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Cornelian Cherry Dogwood

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Joining us from Michigan State University with a bachelor’s degree in entomology is Matthew Quenaudon, our new integrated pest management (IPM) intern. Matt’s position at Phipps is funded by a grant from the Stanley Smith Horticultural Trust. Through the generosity of the Trust, Phipps will be able to ramp up our already pace-setting IPM program in regards to our recordkeeping, follow-through and invasive plant management. During this time, Matthew will be immersed in IPM — an approach that employs innovative methods of pest control in order to mitigate environmental harm — gaining important skills and carrying an appreciation and knowledge of IPM forward into his budding career.

We sat down with Matthew to ask him about his new position and how he developed such a strong interest in the insect world.

Can you tell us a little about yourself and your role at Phipps?

I graduated in May 2012 with a Bachelor of Science degree in entomology from the College of Agriculture & Natural Resources at Michigan State University. I am an aspiring entomologist looking to further my education and experience working along Scott Creary in the IPM program while here at Phipps. As an IPM intern, I will be developing and coordinating Phipps’ IPM program; monitoring and diagnosing all plant health problems, biotic and abiotic; keeping the IPM database current; and maintaining records of all control measures implemented, along with the monetary costs associated with them, with a goal of minimizing pesticide use while maintaining the health and beauty of all plants throughout the Phipps campus.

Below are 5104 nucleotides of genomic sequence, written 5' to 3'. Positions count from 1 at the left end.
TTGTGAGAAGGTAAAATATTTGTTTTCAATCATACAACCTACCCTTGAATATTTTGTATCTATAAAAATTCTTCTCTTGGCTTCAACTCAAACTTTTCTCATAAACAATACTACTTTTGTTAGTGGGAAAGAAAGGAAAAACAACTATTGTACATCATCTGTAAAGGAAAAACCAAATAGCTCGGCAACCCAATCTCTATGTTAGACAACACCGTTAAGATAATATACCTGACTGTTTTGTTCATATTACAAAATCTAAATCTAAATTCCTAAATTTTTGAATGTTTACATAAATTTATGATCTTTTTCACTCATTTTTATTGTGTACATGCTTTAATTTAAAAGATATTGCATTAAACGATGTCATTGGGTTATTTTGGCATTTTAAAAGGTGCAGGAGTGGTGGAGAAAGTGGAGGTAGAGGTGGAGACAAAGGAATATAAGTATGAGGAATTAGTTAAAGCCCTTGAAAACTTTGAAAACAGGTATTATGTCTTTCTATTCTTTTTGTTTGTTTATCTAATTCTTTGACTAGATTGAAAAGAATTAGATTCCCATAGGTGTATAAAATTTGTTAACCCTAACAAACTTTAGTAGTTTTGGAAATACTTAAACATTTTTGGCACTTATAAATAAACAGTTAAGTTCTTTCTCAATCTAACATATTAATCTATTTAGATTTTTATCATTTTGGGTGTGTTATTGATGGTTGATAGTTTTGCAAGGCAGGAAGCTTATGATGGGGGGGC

Can you briefly explain integrated pest management?

Integrated pest management is an environmentally and economically friendly approach to effectively control pests. By using a combination of practices, IPM strives to suppress a pest population below the economic injury level (EIL). IPM specialists utilize information on the life cycle of pests, as well as their behavior and interaction with the environment, when deciding whether or not action is needed with regards to the safety of people, property and the environment.

What attracted you to working at Phipps?

I was impressed with Phipps’ commitment to being as environmentally friendly as possible and the direction in which the organization was heading. I browsed Phipps’ website, agreed with all I saw and knew I shared the same outlook and approach as the Phipps team. I’m very happy to join the team.

How did you first become interested in bugs?

I’ve always been very outdoorsy and captivated by nature, as well as all there is to learn and take from it. Growing up, my mom was an active gardener and I often found myself crawling around in the dirt, fascinated by all the little insects I found under rocks and in between plants. I would collect insects, keeping them as “pets,” and genuinely enjoyed studying their behavior year after year. Science fiction, outer space, and the search for alien life have always intrigued me, so I figured, why not start with the “alien” life living all around us?

Photo © Paul g. Wiegman.